Just because you’re eating a food doesn’t necessarily mean you’re taking full advantage of its nutritional properties.
In fact, bioavailability – the amount of a substance that our bodies absorb and actively use – is quite poor among many of the compounds suspected of playing key roles in reducing cancer risks.
Fortunately, food preparations and different pairings in meals can help improve how our bodies take advantage of the foods we eat. Use our table below to learn more.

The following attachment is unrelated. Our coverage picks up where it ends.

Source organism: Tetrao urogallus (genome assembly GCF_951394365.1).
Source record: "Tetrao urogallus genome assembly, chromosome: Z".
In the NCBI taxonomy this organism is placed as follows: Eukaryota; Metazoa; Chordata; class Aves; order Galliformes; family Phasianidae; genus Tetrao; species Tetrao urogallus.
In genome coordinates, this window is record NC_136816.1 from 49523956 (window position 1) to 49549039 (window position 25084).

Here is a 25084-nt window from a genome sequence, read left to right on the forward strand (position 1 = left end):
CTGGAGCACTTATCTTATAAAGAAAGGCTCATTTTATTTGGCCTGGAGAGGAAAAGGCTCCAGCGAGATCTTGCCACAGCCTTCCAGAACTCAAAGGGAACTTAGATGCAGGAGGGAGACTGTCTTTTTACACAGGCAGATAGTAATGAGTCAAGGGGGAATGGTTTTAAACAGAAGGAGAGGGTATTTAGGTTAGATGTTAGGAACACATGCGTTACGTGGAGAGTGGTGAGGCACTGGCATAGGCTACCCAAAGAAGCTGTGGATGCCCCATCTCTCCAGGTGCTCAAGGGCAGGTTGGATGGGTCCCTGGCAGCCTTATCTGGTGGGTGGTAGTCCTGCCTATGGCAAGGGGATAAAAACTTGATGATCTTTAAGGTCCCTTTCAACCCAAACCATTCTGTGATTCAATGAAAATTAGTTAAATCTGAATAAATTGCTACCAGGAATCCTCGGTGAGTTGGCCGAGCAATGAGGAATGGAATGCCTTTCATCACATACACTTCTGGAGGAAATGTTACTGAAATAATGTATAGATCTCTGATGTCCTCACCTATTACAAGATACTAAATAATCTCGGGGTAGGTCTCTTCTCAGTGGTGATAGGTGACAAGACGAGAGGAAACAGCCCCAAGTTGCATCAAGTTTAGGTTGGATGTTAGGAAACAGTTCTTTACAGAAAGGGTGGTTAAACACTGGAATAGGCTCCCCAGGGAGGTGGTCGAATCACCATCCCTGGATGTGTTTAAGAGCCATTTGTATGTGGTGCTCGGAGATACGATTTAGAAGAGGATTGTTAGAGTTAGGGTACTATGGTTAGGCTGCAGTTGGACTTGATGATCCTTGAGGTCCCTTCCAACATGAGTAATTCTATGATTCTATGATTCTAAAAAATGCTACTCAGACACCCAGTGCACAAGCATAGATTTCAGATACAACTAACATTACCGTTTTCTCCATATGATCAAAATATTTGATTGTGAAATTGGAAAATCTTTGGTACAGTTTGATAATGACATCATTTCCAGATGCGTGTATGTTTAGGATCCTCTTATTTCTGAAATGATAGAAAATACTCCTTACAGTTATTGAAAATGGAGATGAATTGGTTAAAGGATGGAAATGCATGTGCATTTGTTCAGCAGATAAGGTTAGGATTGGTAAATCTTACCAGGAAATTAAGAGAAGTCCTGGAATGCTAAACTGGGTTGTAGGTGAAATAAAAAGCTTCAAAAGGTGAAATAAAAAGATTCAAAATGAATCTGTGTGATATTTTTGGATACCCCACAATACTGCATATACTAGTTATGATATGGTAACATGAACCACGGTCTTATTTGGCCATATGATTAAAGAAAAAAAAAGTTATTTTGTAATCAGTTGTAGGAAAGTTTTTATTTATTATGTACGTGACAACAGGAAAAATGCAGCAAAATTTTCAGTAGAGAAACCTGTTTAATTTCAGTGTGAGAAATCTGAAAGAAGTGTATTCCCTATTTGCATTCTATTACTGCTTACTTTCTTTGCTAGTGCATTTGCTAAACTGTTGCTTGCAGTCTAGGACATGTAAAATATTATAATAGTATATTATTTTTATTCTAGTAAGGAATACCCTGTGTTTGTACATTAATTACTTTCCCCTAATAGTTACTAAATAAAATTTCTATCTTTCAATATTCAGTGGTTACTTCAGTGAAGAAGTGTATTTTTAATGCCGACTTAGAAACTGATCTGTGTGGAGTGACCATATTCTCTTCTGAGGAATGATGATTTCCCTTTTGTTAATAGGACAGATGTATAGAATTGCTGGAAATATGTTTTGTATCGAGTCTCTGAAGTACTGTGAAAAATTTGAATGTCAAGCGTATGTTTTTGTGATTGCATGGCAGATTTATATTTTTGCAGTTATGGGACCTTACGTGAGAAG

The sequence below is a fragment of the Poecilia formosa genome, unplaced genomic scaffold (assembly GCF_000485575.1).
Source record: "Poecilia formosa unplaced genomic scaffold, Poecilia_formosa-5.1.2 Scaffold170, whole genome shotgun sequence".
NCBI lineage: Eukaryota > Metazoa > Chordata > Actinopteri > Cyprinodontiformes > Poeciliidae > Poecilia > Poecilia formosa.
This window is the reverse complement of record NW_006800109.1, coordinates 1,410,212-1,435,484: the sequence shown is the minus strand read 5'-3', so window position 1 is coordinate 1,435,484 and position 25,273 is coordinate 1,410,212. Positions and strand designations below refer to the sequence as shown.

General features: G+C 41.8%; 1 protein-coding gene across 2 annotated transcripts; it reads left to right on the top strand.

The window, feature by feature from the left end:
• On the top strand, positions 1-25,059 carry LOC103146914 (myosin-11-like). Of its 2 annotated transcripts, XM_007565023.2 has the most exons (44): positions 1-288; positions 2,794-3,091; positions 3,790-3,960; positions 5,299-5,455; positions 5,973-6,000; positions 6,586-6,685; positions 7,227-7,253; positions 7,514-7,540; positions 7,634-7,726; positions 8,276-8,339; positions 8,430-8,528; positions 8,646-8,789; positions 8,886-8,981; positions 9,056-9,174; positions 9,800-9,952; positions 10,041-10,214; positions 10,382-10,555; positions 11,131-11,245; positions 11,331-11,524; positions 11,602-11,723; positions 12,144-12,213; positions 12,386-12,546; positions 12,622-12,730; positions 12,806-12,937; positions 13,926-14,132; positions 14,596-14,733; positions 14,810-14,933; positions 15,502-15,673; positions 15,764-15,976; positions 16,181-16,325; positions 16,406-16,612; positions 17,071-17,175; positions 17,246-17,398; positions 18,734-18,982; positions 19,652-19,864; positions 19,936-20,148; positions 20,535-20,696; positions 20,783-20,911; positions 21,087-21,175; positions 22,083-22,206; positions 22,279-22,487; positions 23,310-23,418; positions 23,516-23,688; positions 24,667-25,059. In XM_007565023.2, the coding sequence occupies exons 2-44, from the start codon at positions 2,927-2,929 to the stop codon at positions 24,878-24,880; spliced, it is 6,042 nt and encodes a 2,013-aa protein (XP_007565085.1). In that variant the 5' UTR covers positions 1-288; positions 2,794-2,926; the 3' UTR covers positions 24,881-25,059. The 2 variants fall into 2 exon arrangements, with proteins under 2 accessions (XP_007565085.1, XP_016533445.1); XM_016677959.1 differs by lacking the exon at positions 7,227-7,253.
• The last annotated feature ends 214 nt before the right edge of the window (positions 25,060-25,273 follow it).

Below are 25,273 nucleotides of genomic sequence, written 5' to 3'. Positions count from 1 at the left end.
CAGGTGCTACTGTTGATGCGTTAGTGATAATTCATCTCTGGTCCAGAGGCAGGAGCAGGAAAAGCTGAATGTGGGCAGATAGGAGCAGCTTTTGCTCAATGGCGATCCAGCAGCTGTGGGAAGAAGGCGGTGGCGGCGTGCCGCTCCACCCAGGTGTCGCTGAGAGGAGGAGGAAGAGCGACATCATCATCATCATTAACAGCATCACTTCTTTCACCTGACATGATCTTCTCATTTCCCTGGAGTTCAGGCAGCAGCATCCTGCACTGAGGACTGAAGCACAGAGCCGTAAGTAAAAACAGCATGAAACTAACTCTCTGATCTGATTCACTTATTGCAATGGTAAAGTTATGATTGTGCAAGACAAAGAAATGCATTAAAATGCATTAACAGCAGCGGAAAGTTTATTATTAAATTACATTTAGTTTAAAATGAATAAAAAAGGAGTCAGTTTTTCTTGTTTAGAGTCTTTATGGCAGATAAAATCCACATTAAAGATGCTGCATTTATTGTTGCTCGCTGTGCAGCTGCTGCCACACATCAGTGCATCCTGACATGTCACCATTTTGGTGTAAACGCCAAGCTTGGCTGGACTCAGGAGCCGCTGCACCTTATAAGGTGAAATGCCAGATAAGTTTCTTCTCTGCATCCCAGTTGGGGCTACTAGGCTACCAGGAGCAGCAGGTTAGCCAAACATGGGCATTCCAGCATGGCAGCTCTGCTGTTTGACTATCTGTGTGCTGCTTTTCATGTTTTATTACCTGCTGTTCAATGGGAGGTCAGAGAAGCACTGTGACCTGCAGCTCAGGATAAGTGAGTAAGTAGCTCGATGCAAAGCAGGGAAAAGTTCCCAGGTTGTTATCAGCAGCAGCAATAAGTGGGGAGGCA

|Carotenoids including lycopene and beta-carotene|
|Eicosapentanoic acid (EPA)|
|Lentinus edodes (lentinan)|
|gamma-Linolenic acid (GLA)|
Carotenoids including lycopene and beta-carotene
FOOD SOURCESColorful fruits and vegetables: tomatoes (especially cooked), leafy greens, carrots, watermelon, papaya, grapefruit, peppers, guava, asparagus, purple cabbage, squash, green peas, broccoli, Brussels sprouts
BIOAVAILABILITYAbsorption requires some fat. As little as 3-5 grams will do, that's about a teaspoon or a little more of vegetable oil. Cooking, chopping, and pureeing can enhance uptake making a pasta sauce a great source of lycopene.